The Gothic aspects predominate though, with the tormented heroine fleeing at one point into the storm-ravaged swamp in pursuit of her husband, and instead being ‘saved’ by Manon, who then, not being one of Chaney Jr’s more nuanced characters, tries to rape her. Paul intervenes, however – ‘I’ll get you, alligator man’, vows Manon, in what could be the film’s silliest line.

In fact Paul is not quite yet ‘alligator man’. This happens after he undergoes a final kill-or-cure dose of the ray, and Manon intervenes, smashing up the equipment, and electrocuting himself in the process. After this Paul ends up with the full snout, and certainly looks more satisfyingly (if not convincingly) reptilian, but like Jerry in Colossus he hardly seems to know what to do with himself now – identity isn’t everything, it seems.

He doesn’t even think to grab hold of Joyce and take her out to the swamp, as is normally de rigeur in these situations (in fact he has already carried an unconscious Joyce in his arms, before he went ‘full alligator’, after rescuing her from Manon, so that box has been ticked). Instead he wrestles an alligator – it feels like another box-ticking exercise – before blundering out into quicksand (unless this is suicide), after which his wife forgets he ever existed.

This is literally true by the way. The bulk of the film purports to show memories recovered under the influence of sodium pentothal by Joyce’s psychiatrist employer – only he knows her as Jane, Joyce having shed her real identity along with all memory of these events.

This is presumably because it was all too distressing, not because it was in any way unbelievable. However, this repression only adds whole new level of implausibility to the affair.

We can understand Jane repressing a traumatic incident, but surely not such details as her own real name – what do her family, assuming she has any, call her? Do they just go along with it? She even seemed to be getting on with her mother-in-law quite well towards the end – it seems a shame if they can’t keep in touch.

However, this is all part of the problematic nature of women as it is presented in American SF/monster movies of this era – that panicky sense that they are changing, that they need to be monitored, that men don’t know what they really are anymore (if they ever did).

Having discovered what is going on inside this one, Jane’s employer and his colleague conclude that a.) it checks out and b.) Jane should never be told about it, and should be permitted to go about her business in happy ignorance of her short-lived marriage to an alligator person.

At least until she wants to get married again – although maybe she managed to get a divorce before repression kicked in, we wouldn’t know.

On the trail of her husband at the start of the film, Joyce insistently refers to herself as ‘Mrs. Paul Webster’, as if her identity is inextricably bound up with his. Perhaps forgetting everything is the price she has to pay for ‘independence’ – yet it’s a qualified kind of independence, effectively granted by a couple of patronising, pipe-smoking psychiatrists (‘A very competent girl’. ‘And pretty…’).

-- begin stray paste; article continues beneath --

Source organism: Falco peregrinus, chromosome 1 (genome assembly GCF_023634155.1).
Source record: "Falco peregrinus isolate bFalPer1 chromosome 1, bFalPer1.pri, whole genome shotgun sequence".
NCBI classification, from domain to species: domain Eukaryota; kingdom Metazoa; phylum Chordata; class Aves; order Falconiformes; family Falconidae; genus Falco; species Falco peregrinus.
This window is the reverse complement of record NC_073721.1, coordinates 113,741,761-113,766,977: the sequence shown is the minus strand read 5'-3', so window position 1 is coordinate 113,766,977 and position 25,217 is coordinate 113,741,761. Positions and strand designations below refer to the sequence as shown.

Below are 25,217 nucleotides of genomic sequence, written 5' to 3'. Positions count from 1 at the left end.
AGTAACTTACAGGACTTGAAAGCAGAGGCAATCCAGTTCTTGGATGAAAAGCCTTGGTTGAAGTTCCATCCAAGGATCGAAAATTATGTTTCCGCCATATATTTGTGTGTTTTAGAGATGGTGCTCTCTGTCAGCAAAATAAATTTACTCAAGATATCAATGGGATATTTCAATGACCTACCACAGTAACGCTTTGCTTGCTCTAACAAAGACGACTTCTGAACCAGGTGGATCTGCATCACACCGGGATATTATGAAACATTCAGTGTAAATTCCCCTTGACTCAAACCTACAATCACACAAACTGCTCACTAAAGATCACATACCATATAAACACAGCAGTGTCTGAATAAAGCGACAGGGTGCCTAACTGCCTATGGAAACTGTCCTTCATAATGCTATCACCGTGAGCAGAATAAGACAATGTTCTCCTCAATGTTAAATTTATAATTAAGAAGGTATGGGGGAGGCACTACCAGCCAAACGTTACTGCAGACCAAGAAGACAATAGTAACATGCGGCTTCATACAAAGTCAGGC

The moral of these two films might be: there are some things Woman is not meant to know.

But what they are not meant to know is not so much the secrets of the universe as the secrets of men – their failures, their secret shame, their impotence. It’s worth remembering that the real victims in these Gothic scenarios are the men, Jerry and Paul.

There’s a sense here that science, beginning as a great shared project of humanity that can destroy all monsters (even if it has created them in the first place) has become something sordid that men get up to in the basement (literally in the case of Colossus).

Or it might be the case that – as 1957’s The Incredible Shrinking Man suggests – ‘Man’ is having to adjust to a universe that is fundamentally indifferent to him. As science gets bigger, ‘Man’ gets smaller (technically bigger in the case of Colossus, but still able to be turned off by a small child).

But the hero of TISM concludes as he looks out from his basement window that the infinitesimally small and the infinitesimally large ultimately converge. Perhaps after all there is no need to leave the basement.

Or at least, the house. The shadowy interiors of the Hammer and Corman Gothics at least provide an elegant solution to the troubling question of a woman’s place – why, it’s in the home. Imprisoned in it, more often than not.

*Henry reminds me peculiarly of Brad Garrett’s Robert in popular 90’s US sitcom Everybody Loves Raymond – another sulky looming presence, another less-favoured brother. It may or may not be relevant to note that Ray Romano’s Ray often jokingly referred to Robert as a ‘giant’.